An article in the Sydney Morning Herald suggests that Telstra plans to start a trial to shape Internet traffic during peak periods.
This has been interpreted as including the possibility of slowing down traffic from peer-to-peer services that are used for the most part to illegally download video and music. Of course, peer-to-peer or BitTorrent downloads are used for legitimate purposes and opponents to ISPs shaping Internet usage have been quick to point this out. There is also an assumption that power users, who are responsible for 80% of all broadband usage are also the ones using BitTorrent and that is not necessarily the case.
The problem for Telstra and other ISPs is that Internet traffic growth is outpacing the ability of networks to carry it. More importantly has been the thorny problem of how to guarantee fair access to traffic and preventing a small number of users from dominating bandwidth. This has been at the heart of the debate around network neutrality where supporters have argued that all traffic should be treated equally and Internet providers should be prevented from discriminating users by differential charging or filtering content.
Between 2011 and 2016, global Internet traffic is expected to increase 4 times with the increased use of video and file sharing being the main drivers of that increase. Countries like Australia are investing in infrastructure, as in the NBN, to support this increase in traffic but we still face the issue of limited resources being available from our increasing use of wireless networks.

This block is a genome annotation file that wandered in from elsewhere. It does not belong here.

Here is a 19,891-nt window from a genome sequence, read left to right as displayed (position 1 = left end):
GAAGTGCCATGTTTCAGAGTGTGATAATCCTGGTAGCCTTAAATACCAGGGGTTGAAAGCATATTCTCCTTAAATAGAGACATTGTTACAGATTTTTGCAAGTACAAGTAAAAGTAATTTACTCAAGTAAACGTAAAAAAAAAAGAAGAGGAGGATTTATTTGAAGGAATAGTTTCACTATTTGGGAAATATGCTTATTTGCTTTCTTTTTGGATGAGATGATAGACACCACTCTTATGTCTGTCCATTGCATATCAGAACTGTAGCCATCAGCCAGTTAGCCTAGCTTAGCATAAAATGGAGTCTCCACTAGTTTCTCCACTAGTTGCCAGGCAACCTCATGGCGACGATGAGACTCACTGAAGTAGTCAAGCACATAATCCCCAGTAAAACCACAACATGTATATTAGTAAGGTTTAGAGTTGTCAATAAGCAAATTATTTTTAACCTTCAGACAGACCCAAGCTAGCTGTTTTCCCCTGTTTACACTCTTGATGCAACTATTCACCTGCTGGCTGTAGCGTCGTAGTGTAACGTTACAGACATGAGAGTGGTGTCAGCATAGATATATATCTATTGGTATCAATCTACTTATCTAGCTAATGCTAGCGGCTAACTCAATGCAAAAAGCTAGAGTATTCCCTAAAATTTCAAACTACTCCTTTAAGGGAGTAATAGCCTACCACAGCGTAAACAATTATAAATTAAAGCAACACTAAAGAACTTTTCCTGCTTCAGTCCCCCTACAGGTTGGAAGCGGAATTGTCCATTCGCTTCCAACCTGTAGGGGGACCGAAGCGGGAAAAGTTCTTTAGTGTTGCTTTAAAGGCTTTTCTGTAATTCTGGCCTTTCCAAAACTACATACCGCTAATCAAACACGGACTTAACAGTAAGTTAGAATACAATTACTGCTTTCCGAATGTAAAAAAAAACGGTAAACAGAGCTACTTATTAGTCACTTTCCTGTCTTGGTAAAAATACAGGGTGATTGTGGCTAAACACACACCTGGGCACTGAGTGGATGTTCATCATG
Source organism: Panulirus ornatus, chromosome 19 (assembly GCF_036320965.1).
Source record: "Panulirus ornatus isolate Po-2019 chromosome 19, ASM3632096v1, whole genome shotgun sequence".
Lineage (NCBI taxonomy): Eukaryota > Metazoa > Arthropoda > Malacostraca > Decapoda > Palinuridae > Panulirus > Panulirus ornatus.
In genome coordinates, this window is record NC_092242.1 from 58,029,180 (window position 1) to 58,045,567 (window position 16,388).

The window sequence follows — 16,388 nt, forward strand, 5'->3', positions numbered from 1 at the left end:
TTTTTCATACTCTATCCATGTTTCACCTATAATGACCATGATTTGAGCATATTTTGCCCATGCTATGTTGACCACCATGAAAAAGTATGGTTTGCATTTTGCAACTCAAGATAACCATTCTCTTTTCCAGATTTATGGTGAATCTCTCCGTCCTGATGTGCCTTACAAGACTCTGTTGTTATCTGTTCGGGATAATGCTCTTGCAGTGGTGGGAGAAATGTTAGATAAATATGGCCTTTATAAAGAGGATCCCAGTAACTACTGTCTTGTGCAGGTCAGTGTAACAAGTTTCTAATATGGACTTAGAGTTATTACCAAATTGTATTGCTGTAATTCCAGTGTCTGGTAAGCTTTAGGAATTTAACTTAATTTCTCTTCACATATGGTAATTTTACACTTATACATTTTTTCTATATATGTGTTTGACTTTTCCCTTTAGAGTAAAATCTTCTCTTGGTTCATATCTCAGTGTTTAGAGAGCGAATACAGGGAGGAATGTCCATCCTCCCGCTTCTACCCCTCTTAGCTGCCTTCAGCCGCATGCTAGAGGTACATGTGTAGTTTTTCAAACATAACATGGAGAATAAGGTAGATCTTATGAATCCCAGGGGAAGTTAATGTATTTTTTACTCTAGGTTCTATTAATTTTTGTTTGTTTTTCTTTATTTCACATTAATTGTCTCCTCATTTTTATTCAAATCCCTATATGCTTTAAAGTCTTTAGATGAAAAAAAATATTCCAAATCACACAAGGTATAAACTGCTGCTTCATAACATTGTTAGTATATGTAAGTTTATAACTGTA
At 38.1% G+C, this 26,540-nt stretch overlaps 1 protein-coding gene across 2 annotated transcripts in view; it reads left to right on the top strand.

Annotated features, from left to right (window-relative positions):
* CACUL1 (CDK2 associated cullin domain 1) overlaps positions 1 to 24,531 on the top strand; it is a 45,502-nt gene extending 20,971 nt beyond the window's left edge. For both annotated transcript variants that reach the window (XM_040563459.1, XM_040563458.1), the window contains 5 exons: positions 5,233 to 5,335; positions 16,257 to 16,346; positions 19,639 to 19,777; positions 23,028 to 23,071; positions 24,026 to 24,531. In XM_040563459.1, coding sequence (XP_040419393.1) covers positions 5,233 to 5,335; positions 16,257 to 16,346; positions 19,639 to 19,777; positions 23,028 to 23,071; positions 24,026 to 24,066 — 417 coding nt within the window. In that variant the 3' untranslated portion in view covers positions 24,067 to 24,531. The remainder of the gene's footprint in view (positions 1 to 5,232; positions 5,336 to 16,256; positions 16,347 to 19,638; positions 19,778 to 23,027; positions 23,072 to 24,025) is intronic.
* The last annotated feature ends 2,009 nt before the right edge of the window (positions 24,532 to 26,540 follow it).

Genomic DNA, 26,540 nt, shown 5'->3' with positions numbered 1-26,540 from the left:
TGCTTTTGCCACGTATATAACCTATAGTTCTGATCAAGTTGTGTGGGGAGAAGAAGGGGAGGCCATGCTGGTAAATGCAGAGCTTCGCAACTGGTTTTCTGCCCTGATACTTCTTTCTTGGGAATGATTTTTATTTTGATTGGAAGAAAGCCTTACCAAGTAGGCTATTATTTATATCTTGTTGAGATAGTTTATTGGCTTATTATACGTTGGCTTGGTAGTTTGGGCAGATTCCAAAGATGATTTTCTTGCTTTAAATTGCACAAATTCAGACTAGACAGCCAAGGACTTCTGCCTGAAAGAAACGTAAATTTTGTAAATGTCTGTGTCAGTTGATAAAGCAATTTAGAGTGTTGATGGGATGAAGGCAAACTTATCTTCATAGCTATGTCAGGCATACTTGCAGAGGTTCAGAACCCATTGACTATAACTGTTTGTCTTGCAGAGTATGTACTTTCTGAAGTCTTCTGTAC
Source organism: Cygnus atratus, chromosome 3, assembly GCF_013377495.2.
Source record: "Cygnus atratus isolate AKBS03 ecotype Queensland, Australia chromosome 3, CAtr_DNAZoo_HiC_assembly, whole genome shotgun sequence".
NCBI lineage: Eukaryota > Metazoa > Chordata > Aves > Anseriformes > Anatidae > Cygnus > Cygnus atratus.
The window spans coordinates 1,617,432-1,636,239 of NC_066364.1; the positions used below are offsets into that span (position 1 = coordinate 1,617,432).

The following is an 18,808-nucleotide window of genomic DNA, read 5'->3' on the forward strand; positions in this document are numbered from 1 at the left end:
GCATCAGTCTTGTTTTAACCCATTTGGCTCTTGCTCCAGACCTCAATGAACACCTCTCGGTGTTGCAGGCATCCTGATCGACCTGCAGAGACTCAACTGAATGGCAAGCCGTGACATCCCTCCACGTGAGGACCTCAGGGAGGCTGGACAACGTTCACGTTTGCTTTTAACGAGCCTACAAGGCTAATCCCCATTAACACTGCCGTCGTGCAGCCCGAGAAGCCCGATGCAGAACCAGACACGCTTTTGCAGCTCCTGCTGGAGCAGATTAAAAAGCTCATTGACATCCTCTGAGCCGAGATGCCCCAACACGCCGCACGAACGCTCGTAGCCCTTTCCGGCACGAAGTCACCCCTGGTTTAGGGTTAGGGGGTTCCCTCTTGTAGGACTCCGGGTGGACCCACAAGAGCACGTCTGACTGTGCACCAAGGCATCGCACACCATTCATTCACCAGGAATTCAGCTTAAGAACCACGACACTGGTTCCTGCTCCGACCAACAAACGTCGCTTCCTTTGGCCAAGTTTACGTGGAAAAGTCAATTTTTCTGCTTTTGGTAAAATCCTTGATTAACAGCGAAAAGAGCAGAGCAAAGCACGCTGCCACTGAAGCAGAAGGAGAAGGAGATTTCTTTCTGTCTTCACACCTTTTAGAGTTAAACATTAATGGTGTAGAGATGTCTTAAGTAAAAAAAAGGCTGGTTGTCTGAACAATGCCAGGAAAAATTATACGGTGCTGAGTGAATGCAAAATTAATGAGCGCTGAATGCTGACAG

The issue with Telstra’s plans are that people will simply switch from using BitTorrent to using direct downloads of content. As fast as Telstra tries to catch up with people’s usage of the networks, users will change faster to stay at least one step ahead.
The other thing to note is that ISPs are probably already shaping some BitTorrent traffic. A study by Measurement Lab showed that many ISPs are using a technique called Deep Packet Inspection (DPI) to throttle BitTorrent traffic. This includes Telstra, iiNet and other mainstream providers. Tools are available to check if your ISP is currently shaping traffic.
Despite the suggestion by the SMH that Telstra is going to clamp down on peer-to-peer users, few people, including the BitTorrenters will notice the difference. The Telstra trial will allow people to opt out and should the policy be introduced permanently, as mentioned before, there are a number of ways of getting around it.